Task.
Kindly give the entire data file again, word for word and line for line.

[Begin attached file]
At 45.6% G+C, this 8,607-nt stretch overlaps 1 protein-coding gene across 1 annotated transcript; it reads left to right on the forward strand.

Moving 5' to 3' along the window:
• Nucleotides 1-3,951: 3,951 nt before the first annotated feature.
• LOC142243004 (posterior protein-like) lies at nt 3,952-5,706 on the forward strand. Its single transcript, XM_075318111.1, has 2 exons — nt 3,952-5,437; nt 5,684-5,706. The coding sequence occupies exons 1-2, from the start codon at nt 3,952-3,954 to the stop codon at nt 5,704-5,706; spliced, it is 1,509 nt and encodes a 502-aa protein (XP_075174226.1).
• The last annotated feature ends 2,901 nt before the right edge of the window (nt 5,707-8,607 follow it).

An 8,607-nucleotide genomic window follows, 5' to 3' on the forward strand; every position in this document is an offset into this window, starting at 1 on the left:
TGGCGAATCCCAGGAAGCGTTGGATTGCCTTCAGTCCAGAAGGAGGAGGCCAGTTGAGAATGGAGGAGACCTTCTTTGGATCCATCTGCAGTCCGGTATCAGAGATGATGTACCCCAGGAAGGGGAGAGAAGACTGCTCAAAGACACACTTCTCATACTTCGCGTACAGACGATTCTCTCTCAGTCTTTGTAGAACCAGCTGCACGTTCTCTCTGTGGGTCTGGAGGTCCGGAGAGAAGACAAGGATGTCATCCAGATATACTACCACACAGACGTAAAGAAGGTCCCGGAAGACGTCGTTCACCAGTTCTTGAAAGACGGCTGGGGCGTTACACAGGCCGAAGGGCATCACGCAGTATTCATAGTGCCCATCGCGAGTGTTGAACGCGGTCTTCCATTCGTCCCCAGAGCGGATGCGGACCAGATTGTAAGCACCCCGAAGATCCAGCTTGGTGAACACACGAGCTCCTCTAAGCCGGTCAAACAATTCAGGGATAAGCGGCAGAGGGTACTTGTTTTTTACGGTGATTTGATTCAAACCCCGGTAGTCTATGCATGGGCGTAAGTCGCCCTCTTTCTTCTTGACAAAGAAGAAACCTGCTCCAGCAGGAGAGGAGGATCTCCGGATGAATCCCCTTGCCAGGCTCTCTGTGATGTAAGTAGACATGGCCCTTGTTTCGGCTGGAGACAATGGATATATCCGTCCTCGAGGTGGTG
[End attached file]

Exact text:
At 45.6% G+C, this 8,607-nt stretch overlaps 1 protein-coding gene across 1 annotated transcript; it reads left to right on the forward strand.

Moving 5' to 3' along the window:
• Nucleotides 1-3,951: 3,951 nt before the first annotated feature.
• LOC142243004 (posterior protein-like) lies at nt 3,952-5,706 on the forward strand. Its single transcript, XM_075318111.1, has 2 exons — nt 3,952-5,437; nt 5,684-5,706. The coding sequence occupies exons 1-2, from the start codon at nt 3,952-3,954 to the stop codon at nt 5,704-5,706; spliced, it is 1,509 nt and encodes a 502-aa protein (XP_075174226.1).
• The last annotated feature ends 2,901 nt before the right edge of the window (nt 5,707-8,607 follow it).

An 8,607-nucleotide genomic window follows, 5' to 3' on the forward strand; every position in this document is an offset into this window, starting at 1 on the left:
TGGCGAATCCCAGGAAGCGTTGGATTGCCTTCAGTCCAGAAGGAGGAGGCCAGTTGAGAATGGAGGAGACCTTCTTTGGATCCATCTGCAGTCCGGTATCAGAGATGATGTACCCCAGGAAGGGGAGAGAAGACTGCTCAAAGACACACTTCTCATACTTCGCGTACAGACGATTCTCTCTCAGTCTTTGTAGAACCAGCTGCACGTTCTCTCTGTGGGTCTGGAGGTCCGGAGAGAAGACAAGGATGTCATCCAGATATACTACCACACAGACGTAAAGAAGGTCCCGGAAGACGTCGTTCACCAGTTCTTGAAAGACGGCTGGGGCGTTACACAGGCCGAAGGGCATCACGCAGTATTCATAGTGCCCATCGCGAGTGTTGAACGCGGTCTTCCATTCGTCCCCAGAGCGGATGCGGACCAGATTGTAAGCACCCCGAAGATCCAGCTTGGTGAACACACGAGCTCCTCTAAGCCGGTCAAACAATTCAGGGATAAGCGGCAGAGGGTACTTGTTTTTTACGGTGATTTGATTCAAACCCCGGTAGTCTATGCATGGGCGTAAGTCGCCCTCTTTCTTCTTGACAAAGAAGAAACCTGCTCCAGCAGGAGAGGAGGATCTCCGGATGAATCCCCTTGCCAGGCTCTCTGTGATGTAAGTAGACATGGCCCTTGTTTCGGCTGGAGACAATGGATATATCCGTCCTCGAGGTGGTG